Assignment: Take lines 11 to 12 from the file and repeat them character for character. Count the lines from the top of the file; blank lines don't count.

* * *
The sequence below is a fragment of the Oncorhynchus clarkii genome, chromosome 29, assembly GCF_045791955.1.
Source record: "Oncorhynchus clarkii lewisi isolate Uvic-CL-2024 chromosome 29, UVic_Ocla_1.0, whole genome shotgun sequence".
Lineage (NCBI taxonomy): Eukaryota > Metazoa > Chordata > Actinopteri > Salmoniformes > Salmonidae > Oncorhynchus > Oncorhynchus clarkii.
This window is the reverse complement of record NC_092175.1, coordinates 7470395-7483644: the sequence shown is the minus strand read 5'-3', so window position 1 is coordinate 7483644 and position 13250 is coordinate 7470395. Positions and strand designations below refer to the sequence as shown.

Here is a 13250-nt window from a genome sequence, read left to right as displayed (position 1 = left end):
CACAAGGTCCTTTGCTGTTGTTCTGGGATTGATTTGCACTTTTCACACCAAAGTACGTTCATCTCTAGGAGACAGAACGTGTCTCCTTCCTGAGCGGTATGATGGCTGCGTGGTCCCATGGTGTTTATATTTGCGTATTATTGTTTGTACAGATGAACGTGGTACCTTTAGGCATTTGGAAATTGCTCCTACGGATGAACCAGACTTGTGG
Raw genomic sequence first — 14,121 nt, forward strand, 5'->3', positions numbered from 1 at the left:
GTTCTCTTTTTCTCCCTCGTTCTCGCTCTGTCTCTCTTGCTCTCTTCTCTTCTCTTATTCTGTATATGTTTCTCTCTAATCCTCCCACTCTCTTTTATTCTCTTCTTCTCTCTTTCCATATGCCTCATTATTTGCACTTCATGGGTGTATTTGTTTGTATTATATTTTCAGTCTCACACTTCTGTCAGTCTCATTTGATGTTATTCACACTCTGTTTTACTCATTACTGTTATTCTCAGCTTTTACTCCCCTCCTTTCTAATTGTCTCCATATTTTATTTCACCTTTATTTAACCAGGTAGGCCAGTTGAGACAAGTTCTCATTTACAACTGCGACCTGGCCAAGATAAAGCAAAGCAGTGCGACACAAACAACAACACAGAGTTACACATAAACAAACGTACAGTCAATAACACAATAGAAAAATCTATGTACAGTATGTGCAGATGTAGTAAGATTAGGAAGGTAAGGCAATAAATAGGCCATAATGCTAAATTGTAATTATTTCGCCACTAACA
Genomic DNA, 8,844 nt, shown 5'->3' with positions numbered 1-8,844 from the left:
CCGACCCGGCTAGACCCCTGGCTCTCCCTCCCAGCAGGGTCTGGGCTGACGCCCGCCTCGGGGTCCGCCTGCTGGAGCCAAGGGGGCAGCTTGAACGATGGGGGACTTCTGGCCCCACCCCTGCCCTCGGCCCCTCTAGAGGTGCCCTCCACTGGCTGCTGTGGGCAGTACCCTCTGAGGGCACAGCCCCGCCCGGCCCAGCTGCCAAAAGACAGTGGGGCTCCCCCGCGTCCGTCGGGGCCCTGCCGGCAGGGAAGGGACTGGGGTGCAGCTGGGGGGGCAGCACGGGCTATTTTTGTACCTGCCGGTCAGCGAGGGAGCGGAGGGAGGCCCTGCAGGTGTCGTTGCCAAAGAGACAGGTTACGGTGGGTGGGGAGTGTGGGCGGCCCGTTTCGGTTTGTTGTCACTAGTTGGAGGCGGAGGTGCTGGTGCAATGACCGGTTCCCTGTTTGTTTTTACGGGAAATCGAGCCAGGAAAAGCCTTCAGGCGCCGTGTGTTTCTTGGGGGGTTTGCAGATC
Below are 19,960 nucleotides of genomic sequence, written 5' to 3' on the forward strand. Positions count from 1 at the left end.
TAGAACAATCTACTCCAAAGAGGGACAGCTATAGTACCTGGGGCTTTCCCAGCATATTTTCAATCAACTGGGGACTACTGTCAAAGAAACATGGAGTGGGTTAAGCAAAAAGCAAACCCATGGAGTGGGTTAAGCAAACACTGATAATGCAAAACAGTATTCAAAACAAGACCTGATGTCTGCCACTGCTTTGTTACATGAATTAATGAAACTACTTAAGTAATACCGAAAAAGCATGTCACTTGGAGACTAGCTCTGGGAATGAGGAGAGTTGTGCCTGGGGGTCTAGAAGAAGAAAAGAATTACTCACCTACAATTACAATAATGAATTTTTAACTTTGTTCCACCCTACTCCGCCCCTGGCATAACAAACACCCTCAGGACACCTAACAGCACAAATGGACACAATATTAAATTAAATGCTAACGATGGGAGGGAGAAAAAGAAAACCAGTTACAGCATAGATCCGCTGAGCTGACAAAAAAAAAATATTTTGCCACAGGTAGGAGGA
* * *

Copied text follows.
Below are 19,960 nucleotides of genomic sequence, written 5' to 3' on the forward strand. Positions count from 1 at the left end.
TAGAACAATCTACTCCAAAGAGGGACAGCTATAGTACCTGGGGCTTTCCCAGCATATTTTCAATCAACTGGGGACTACTGTCAAAGAAACATGGAGTGGGTTAAGCAAAAAGCAAACCCATGGAGTGGGTTAAGCAAACACTGATAATGCAAAACAGTATTCAAAACAAGACCTGATGTCTGCCACTGCTTTGTTACATGAATTAATGAAACTACTTAAGTAATACCGAAAAAGCATGTCACTTGGAGACTAGCTCTGGGAATGAGGAGAGTTGTGCCTGGGGGTCTAGAAGAAGAAAAGAATTACTCACCTACAATTACAATAATGAATTTTTAACTTTGTTCCACCCTACTCCGCCCCTGGCATAACAAACACCCTCAGGACACCTAACAGCACAAATGGACACAATATTAAATTAAATGCTAACGATGGGAGGGAGAAAAAGAAAACCAGTTACAGCATAGATCCGCTGAGCTGACAAAAAAAAAATATTTTGCCACAGGTAGGAGGA